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Polar Oceans: Biological Ocean
Polar Oceans: Physical Ocean
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Polar Oceans: Summary

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Photo from IPY Cruises ANTXXIV-3 RVPolarstern CE-Thuroczy 2008

You can also download this Summary (152KB) as a PDF.

Cooling and sinking processes in polar oceans, and circulation of polar waters throughout the global deep ocean exert a powerful control on the Earth’s climate. The polar oceans also play very important roles in the global carbon cycle, removing carbon dioxide from the atmosphere through chemical and biological processes. Polar oceans support globally-important fisheries and ice-dependent polar birds and mammals, including polar bears in the Arctic and penguins in the Antarctic. All of these important polar ocean functions have a critical relationship with sea ice; changes in the integrated polar ocean - ice system thus have far-reaching impacts.

A deep cold ocean

Cooling and freezing processes in polar regions produce cold salty water that sinks to become the bottom water of the world’s oceans. Through these cooling and sinking processes, and through circulation of the dense waters throughout the deep ocean, the oceans exert a powerful control on the Earth’s climate. The cooling and freezing processes extract heat and freshwater from the ocean and leave a colder and, most important, saltier and more dense seawater. In both the Arctic and the Antarctic the total production of deep cold water depends on the temperature and salinity properties of source waters, on freshwater inputs from ice melt or river runoff, and on the timing and intensity of heat transfer from ocean to atmosphere; the actual production may occur sporadically, particularly in coastal polynyas between frozen land and offshore sea ice. Small changes in the volume of the inputs, in the heat or freshwater balances, or in the mixing of the dense cold water with less dense water can affect the formation of bottom water and therefore the global ocean circulation. Pulses in bottom water production, or pulses of freshwater that disrupt bottom water production, in one or both hemispheres, may provide mechanisms for relatively rapid shifts in climate.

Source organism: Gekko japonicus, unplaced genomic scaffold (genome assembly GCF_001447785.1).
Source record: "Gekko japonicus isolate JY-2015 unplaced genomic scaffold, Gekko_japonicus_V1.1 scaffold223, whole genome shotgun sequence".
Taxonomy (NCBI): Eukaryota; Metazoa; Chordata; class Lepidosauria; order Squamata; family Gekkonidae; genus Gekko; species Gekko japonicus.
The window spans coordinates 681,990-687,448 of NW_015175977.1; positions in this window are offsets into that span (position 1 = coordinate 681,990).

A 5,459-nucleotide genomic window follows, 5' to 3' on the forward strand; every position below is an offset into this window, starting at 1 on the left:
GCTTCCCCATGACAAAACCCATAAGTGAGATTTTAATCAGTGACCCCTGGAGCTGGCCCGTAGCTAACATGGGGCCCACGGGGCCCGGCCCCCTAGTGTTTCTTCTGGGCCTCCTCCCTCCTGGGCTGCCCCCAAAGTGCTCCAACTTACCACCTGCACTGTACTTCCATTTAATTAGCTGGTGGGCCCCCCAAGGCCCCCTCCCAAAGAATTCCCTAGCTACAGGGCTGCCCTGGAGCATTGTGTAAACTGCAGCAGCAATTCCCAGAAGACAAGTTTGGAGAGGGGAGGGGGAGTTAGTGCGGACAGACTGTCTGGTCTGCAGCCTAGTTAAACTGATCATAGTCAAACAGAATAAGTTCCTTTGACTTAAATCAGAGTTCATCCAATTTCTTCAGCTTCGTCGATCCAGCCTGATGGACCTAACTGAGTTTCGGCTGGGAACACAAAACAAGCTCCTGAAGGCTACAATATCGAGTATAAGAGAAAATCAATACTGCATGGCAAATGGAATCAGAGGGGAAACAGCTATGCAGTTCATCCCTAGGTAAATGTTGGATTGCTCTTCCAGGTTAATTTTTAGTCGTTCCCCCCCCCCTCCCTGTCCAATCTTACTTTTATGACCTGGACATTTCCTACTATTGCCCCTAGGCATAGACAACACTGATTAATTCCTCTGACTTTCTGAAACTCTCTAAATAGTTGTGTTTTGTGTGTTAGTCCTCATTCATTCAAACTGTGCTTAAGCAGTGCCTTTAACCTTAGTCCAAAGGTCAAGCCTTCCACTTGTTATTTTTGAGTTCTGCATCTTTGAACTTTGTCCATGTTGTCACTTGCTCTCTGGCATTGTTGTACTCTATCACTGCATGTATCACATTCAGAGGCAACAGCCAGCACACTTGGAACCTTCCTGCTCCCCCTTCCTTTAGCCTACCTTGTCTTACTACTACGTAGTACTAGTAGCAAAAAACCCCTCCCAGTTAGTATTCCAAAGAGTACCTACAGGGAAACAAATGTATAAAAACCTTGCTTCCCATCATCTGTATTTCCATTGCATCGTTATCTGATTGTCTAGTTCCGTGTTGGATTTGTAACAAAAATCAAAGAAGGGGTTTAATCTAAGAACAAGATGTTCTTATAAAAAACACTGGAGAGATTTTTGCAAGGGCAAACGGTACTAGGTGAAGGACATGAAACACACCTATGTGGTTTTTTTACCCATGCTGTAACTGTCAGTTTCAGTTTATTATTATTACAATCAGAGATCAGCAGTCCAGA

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Photo from J. Gutt/ Alfred Wegener Institute for Polar and Marine Research / MARUM

Chemical and biological pumps